Yet Kafka’s title strangely underscores the juvenile, dependent nature of his protagonists. Unlike Freud’s narratives of Vatermord, these stories are about the banishment and death of children. And unlike the heroes of Expressionist scenarios, Kafka’s literary progeny refuse to take up arms against their fathers. His sons accept their bizarre fate—they die or are banished without polemical fanfare, without resentment for their persecutors, and apparently without regret. Thus the oddest (and funniest) feature of “The Metamorphosis” is not Gregor’s transformation into a monstrous vermin but his straight-faced acceptance of his fate. He never once reflects on the possible cause of his transformation or how he might reverse it, and just before death, while lost in a state of “empty and peaceful meditation,” he thinks of his family “with tenderness and love.” Karl Rossmann in “The Stoker” also remembers his parents fondly although, as his uncle remarks, they shipped him off to America after he had been molested by a family servant, “just as you throw a cat out of the house when it annoys you.” Georg Bendemann in “The Judgment” is the most astonishingly obedient son of all. When his father suddenly and inexplicably sentences him to death by drowning, he rushes from the room without another thought, and jumps off the nearest bridge, proclaiming his undying love for his parents as he drops into the river.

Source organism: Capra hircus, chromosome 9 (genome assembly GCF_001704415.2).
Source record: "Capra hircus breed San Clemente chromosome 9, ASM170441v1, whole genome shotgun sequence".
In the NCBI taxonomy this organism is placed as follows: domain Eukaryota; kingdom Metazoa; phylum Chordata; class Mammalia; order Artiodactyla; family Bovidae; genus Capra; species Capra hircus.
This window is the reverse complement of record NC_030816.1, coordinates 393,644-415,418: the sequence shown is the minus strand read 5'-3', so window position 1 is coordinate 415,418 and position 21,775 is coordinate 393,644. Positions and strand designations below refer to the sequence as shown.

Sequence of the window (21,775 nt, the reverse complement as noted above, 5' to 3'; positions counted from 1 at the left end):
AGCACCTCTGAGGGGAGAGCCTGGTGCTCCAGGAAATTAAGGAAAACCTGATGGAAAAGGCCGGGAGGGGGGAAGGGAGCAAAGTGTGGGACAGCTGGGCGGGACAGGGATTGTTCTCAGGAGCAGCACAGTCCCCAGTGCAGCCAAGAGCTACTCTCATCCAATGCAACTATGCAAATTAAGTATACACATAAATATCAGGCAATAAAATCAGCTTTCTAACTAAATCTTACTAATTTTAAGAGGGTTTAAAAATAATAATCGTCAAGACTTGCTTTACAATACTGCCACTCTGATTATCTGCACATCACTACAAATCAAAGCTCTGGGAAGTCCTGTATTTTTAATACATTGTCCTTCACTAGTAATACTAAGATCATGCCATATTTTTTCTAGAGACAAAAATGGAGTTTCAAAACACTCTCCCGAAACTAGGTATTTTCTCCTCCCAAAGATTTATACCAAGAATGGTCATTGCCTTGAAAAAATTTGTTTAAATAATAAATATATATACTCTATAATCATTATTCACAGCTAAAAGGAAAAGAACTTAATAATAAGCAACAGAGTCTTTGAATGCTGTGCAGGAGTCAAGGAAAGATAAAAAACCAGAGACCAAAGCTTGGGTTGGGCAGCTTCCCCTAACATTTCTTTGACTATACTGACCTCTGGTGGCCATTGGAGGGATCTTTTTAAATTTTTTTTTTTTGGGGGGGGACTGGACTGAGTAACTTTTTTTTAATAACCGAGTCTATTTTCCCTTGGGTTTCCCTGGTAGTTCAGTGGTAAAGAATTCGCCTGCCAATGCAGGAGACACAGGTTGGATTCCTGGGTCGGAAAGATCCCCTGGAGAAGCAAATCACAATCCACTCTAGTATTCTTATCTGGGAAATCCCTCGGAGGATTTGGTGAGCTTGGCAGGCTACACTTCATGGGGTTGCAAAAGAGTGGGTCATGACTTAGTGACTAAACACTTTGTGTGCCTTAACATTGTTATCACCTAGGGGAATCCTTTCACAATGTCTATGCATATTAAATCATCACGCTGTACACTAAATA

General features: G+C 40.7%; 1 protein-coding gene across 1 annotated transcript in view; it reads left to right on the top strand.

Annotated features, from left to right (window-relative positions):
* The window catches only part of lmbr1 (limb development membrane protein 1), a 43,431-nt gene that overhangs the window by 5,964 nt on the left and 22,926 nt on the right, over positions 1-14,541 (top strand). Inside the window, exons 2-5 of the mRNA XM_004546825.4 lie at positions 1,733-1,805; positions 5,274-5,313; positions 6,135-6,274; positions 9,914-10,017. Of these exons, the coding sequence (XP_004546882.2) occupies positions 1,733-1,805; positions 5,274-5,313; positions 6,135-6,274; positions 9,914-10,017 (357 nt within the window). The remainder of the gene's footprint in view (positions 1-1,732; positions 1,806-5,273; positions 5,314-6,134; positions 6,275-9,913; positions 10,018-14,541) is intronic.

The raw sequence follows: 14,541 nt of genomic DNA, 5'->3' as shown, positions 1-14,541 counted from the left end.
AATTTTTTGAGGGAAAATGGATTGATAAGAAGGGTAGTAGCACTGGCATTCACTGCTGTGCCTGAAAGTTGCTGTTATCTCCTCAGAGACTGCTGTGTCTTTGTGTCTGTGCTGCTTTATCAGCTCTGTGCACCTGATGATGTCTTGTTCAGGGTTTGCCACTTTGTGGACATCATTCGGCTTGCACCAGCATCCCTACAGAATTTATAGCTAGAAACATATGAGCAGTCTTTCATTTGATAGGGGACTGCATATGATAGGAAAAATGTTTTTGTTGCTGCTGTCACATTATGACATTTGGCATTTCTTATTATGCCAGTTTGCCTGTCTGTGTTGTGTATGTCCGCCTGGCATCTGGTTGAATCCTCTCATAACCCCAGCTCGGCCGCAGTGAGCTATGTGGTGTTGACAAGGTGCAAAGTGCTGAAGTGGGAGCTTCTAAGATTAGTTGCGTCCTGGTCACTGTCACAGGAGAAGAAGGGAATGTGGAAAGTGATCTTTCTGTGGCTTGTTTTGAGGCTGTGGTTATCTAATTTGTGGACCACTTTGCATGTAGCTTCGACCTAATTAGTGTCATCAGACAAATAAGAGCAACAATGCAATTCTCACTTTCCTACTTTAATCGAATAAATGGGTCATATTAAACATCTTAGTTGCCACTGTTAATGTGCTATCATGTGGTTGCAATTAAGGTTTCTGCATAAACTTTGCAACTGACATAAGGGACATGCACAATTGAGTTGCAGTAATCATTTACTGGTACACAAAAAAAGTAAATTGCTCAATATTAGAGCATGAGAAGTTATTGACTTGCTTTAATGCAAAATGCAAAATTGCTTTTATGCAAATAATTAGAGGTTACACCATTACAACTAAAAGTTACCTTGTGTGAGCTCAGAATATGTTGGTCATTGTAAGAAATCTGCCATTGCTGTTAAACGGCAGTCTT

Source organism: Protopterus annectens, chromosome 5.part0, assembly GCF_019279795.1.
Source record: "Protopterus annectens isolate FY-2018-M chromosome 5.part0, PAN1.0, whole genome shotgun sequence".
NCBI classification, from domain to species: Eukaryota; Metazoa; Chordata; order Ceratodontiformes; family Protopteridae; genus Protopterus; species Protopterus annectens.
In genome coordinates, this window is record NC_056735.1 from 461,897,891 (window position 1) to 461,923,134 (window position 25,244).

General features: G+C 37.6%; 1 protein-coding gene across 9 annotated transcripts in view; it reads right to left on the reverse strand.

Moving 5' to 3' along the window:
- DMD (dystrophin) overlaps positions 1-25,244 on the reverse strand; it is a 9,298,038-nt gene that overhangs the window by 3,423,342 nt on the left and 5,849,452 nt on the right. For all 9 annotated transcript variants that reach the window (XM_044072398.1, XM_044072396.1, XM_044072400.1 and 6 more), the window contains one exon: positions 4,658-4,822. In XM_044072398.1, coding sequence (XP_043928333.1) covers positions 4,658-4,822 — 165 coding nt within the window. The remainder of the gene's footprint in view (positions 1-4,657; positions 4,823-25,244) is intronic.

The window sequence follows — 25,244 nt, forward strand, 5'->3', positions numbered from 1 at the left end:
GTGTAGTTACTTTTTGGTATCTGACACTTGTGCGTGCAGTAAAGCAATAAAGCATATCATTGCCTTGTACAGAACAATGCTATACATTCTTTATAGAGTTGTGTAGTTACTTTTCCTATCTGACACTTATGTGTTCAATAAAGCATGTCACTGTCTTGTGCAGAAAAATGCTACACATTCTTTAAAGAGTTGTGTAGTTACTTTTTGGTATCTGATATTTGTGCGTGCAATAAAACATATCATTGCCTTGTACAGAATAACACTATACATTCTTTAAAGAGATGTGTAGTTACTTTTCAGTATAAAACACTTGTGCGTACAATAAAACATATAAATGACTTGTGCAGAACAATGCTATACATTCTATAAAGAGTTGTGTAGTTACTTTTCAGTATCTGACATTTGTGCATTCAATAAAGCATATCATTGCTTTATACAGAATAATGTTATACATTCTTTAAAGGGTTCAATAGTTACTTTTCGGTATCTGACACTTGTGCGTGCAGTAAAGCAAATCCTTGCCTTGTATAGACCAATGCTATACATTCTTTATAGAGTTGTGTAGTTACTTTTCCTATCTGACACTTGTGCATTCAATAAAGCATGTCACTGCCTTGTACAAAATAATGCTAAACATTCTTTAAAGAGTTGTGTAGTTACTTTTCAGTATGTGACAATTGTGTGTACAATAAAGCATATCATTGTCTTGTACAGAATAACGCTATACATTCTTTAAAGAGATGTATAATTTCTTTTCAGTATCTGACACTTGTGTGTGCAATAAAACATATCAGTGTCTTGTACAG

Despite its deadpan humor, this filial devotion has an extreme, even pathological quality that prevents us from reading Kafka’s stories in conventional psychological and realist terms. Whereas a traditional nineteenth-century narrative of familial conflict might have focused on the son’s emotional growth or heightened consciousness, Kafka depicts his protagonists as mentally vacant, enigmatic figures lacking in introspection and self-awareness. The sons remain sons, profoundly unaware of their past mistakes and incapable of being changed by them. Indeed, the trauma of their punishment seems to shock these semi-adults back into an emotional and intellectual state of early childhood. In “The Judgment” the shock comes midway through the story when the father stands up in bed, “radiant” with transcendent insight, while his grown son cowers in the corner like a little boy, his senses confused and his memory dulled. In “The Metamorphosis” the shock comes with the first sentence like a hammer-blow, thrusting Gregor Samsa—and the reader—into a radically new and foreign world. After his transformation Gregor leads